The Seahawks hope they got their Michael Bennett of the future in 3rd round choice, Rasheem Green out of USC. Evidently, fifth round choice Tre Flowers is physically identical to Richard Sherman.  We will all be thrilled if these two come anywhere close to the production of their predecessors.

The most interesting draft choice made by the Seahawks this weekend was when they traded up with the Denver Broncos to draft Michael Dixon, a punter from Texas.  This move allegedly caused the Broncos war room to erupt with laughter.

What does this mean for Jon Ryan?  Likely, it spells the end of his long career in Seattle.  Ryan, the Ginja Ninja, is beloved by the fan base and is the longest tenured player on the team, but noticeably declined last season.  Ryan is still an extremely competent punter, so I hope that the Seahawks might be able to recoup a draft pick through a trade rather than outright cutting him.

With their last pick, the Seahawks drafted quarterback Alex McGough. I wasn't aware of McGough prior to his selection, but after watching his tape, I'm just as comfortable with him backing up Wilson this season as I am with Austin Davis or the other no-name guy on the team's depth chart.

Here's a list of undrafted free agents scooped up once the draft concluded.

TCU WR Taj Williams
Missouri DE Marcell Frazier
Idaho State OL Skyler Phillips
Texas DT Poona Ford
Purdue DT Eddy Wilson
Oregon LS Tanner Carew
Oklahoma State C Brad Lundblade
Slippery Rock DE/FB Marcus Martin
Utah QB Troy Williams
Florida State LB Jacob Pugh
USC OL Viane Talamaivao
Eastern Washington DL Albert Havili
Vanderbilt WR Caleb Scott
USC S Chris Hawkins
FAU WR John Franklin III
West Virginia WR Ka’Raun White
Texas S Jason Hall
Oklahoma LB Emmanuel Beal
Michigan FB Khalid Hill

Mini Camp Invite: Texas Tech RB Justin Stockton
Mini Camp Invite: Tennessee State OL Ty Allen
Mini Camp Invite: ECU CB DaShaun Amos
Mini Camp Invite: NW Missouri State CB Marcus Jones
Mini Camp Invite: Texas State LB Easy Anyama

Friday, April 27, 2018

Worth Every Penny

San Diego State's Rashaad Penny, the NCAA's leading rusher last season, was the Seahawks selection with the 27th pick in the 2018 Draft. This marks only the third time in franchise history that the Seahawks took a running back in the first round of the draft.

His predecessors-- Curt Warner and Shaun Alexander.

Warner went on to be the rookie of the year while being selected to three Pro Bowls before injuries prematurely ended his career. Alexander made three Pro Bowls and was named the 2005 MVP.  Both were home run draft picks.

That's a lot to live up to. Big shoes to fill, but Penny seems up for the challenge. There are many who think Seattle reached here, echoing the same concerns I remember hearing when Seattle took Bruce Irvin with the 15th pick in the 2012 Draft. 

Perhaps the Seahawks could have traded down, acquired extra picks, and still ended up with Penny, but John Schneider would have us believe that one team tried to coerce him to trade Penny to them.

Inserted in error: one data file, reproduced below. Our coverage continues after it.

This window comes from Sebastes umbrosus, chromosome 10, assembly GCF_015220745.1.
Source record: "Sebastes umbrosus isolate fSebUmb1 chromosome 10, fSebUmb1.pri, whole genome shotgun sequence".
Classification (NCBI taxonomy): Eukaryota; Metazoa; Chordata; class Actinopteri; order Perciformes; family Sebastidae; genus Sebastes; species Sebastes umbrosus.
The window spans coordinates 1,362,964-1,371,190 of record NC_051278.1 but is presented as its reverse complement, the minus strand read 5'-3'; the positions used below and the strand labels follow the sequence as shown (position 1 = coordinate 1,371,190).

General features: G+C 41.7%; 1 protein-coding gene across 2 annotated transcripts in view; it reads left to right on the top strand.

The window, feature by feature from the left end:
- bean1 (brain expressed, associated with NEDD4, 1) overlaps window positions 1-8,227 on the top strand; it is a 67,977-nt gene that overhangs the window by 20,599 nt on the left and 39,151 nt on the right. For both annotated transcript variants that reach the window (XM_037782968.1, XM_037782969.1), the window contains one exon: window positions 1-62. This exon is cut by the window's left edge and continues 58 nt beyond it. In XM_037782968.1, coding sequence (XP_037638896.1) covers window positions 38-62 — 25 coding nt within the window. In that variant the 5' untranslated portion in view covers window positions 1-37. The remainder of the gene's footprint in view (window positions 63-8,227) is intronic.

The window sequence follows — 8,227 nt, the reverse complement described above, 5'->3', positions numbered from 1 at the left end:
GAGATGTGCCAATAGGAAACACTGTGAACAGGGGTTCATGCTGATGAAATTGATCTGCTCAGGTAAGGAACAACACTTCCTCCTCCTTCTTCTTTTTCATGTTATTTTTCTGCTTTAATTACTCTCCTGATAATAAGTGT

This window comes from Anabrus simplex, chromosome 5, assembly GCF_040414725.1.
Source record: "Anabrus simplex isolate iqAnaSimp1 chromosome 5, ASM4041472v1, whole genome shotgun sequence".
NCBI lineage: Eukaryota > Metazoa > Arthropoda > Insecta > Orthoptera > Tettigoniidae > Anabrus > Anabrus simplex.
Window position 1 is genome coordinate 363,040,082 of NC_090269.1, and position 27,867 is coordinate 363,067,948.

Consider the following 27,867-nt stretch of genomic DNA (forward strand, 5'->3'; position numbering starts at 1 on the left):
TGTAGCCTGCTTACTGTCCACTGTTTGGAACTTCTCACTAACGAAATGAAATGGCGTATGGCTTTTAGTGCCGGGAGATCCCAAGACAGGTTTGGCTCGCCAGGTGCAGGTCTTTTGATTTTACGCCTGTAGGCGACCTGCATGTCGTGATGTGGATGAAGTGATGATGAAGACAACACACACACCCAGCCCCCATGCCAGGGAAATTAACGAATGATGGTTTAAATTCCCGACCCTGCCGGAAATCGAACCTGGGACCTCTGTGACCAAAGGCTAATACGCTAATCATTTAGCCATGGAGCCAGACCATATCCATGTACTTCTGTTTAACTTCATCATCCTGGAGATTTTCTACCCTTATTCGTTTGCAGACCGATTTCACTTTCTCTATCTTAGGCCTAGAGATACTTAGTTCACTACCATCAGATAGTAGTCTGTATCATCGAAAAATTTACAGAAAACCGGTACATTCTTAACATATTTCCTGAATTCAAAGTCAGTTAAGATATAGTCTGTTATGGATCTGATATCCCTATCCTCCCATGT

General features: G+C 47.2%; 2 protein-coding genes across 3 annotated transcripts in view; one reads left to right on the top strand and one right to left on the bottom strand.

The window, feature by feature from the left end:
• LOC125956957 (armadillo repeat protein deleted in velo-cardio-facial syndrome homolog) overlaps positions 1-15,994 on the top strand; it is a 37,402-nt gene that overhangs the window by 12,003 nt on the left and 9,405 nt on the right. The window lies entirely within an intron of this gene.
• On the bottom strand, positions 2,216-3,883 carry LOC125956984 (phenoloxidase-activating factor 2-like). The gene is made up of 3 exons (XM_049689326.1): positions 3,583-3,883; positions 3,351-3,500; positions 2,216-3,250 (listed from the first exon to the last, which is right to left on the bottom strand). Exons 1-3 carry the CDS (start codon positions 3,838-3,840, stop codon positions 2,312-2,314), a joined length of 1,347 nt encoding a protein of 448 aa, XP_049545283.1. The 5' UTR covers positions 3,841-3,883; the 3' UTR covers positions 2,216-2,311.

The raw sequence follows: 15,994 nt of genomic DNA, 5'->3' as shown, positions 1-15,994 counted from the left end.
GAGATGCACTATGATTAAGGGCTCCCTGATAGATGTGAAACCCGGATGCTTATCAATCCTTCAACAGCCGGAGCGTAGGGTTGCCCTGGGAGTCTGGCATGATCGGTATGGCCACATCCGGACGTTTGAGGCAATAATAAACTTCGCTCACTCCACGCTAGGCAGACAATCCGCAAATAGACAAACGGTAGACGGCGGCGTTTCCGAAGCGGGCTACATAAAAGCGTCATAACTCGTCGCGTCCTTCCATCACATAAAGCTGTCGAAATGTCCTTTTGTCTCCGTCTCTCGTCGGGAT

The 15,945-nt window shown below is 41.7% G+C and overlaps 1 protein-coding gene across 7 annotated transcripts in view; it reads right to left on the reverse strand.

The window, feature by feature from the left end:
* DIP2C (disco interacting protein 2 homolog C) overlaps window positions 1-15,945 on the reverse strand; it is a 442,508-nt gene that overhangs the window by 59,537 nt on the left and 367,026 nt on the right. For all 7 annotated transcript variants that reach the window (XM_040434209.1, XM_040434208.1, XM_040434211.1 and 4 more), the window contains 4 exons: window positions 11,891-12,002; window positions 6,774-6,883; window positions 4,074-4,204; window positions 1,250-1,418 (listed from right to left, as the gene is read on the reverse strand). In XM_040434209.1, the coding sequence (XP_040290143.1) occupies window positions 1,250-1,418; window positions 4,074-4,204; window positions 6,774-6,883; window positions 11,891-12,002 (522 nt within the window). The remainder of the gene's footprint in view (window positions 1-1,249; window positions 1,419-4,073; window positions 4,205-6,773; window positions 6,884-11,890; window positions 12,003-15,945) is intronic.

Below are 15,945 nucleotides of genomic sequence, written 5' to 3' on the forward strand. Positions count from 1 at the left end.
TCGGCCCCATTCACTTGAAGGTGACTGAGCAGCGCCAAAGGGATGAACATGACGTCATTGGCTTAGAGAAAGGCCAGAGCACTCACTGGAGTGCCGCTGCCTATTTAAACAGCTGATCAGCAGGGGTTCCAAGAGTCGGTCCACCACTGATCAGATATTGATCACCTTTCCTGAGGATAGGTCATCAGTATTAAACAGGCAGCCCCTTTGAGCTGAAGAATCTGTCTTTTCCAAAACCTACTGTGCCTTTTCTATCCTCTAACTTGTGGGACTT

Just like the 2012 Draft, I'm thankful Seattle took their guy when they had the chance. Don't forget, they were able to pick up an additional 3rd and 6th round selections in the process. Penny looks to be incredibly versatile-- catching passes out of the backfield, running physically through the middle, and has tremendous lateral shiftiness in space. 

The only knock on him seems to be with his abilities in pass protection. Penny himself has admitted this, but every indication is that he is a fast and willing learner. 

I think the Seahawks had a tremendous first day of the draft. They accumulated much needed draft depth and addressed a major area of concern. Seattle has been deficient in there run game ever since Marshawn Lynch departed, largely in part to neglecting the position in previous drafts. 

Below is a fascinating vignette that compares Penny against the second overall selection, Saquon Barkley. I think Barkley might be slightly faster and a little more explosive, but Penny appears more well-rounded and otherwise identical. All indcations are that he's a great kid off the field and a potential futre leader. 

Meet your newest Seahawk, Rashaad Penny.

Wednesday, April 25, 2018

2018 Seahawks Draft Preview

The long wait is nearly over.  Tomorrow marks the beginning of the 2018 NFL Draft, ending months of speculation.

Recently, I was able to catch up with our pal and resident draft expert, Adam Householder.  He's so important now (his words), I was only permitted to ask him three questions pertaining to tomorrow's draft. 

1. The Seahawks have traded out of the first round 4 of the previous 5 drafts. Given their lack of mid-round picks, it seems an inevitability that they trade out of the first round again. What player, if available to them at 18, would merit the Seahawks making a pick rather than trading it? I think there are only a few players Seattle considers staying put for, but I’ll also qualify that and say I think it is highly unlikely Seattle does not trade back, if not multiple times.